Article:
Pheasants, ducks, geese and snipe are abundant, and Dr C. Collingwood in his Naturalist's Rambles in the China Seas mentions .Ardea prasinosceles and other species of herons, several species of fly-catchers, kingfishers, shrikes and larks, the black drongo, the Cotyle sinensis and the Prinia sonitans.
Another species of this group, the black cuckoo of India, apparently mimics the black drongo-shrike (Dicrurus ater), the resemblance between the two species being very close.
The drongo is a fierce and powerful bird which will not tolerate a strange bird of the size of a cuckoo near its nest, yet on account of its resemblance to the drongo, the hen cuckoo is enabled, it has been claimed, to lay her egg in the nest of the drongo, which mistakes the cuckoo for one of its own kind.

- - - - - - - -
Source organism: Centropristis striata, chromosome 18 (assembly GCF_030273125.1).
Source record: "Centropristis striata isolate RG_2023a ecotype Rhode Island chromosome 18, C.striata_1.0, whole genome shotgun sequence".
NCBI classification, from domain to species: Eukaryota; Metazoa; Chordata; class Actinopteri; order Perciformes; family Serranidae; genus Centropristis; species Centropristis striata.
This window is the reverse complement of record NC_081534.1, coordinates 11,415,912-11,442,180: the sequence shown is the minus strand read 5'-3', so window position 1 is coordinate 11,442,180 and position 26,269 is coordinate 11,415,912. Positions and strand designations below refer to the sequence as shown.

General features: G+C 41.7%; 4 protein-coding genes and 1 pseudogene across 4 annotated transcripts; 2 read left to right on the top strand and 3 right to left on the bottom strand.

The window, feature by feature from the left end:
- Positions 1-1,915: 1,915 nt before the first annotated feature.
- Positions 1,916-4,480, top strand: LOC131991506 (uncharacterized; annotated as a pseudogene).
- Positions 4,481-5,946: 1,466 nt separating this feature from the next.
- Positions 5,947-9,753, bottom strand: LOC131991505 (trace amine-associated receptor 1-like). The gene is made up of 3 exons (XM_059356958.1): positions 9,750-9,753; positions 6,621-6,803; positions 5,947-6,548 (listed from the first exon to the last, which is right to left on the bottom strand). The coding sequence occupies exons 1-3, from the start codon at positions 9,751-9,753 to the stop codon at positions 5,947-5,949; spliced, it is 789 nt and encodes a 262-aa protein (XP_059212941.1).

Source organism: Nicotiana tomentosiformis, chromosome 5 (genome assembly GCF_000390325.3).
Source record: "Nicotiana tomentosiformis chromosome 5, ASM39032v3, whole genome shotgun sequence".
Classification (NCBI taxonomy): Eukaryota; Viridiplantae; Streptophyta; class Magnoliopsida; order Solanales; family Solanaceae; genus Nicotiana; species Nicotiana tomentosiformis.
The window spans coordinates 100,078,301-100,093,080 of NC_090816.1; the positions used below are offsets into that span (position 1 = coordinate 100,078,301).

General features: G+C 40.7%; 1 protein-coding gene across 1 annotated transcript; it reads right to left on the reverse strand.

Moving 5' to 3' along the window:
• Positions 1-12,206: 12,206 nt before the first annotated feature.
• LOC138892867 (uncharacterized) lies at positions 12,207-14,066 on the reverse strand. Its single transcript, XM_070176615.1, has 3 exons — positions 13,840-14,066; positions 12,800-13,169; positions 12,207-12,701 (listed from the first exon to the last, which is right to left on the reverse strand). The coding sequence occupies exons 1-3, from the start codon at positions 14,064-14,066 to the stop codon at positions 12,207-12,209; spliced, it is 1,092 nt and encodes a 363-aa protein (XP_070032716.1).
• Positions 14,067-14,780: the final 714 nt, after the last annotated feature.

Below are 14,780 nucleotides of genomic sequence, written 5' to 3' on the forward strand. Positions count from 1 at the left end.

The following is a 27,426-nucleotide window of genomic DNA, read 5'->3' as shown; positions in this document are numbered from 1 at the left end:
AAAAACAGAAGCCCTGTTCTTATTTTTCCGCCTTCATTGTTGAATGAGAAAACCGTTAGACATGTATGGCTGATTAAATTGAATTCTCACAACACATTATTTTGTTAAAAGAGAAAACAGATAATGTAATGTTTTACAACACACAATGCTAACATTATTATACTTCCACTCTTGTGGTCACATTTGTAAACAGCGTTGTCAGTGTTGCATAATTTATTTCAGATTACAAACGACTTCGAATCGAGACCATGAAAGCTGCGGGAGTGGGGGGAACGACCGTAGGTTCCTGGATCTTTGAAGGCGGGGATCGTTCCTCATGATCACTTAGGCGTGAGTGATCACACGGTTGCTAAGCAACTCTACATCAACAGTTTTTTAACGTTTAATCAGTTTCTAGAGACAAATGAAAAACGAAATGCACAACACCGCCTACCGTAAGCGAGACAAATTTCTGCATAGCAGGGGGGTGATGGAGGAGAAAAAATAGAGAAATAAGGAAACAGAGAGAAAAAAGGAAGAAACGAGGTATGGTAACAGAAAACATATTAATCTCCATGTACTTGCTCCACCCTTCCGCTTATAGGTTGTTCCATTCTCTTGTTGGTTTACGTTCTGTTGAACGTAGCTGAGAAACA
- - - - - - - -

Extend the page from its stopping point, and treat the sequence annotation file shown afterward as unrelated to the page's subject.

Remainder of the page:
In this case also both sexes of the cuckoo mimic the drongo, whereas according to the theory it would be necessary for the hen bird alone to do so.
This suggests that the resemblance to the pugnacious drongo may be beneficial in protecting the defenceless cuckoo from enemies.
He found that a South African drongo (Dicrurus (Buchanga) assimilis) was rejected after one or two attempts to eat it by a hungry mongoose (Herpestes galera) which had been starved for purposes of the experiment.
The drongo is blue and black and is, he believes, warningly coloured.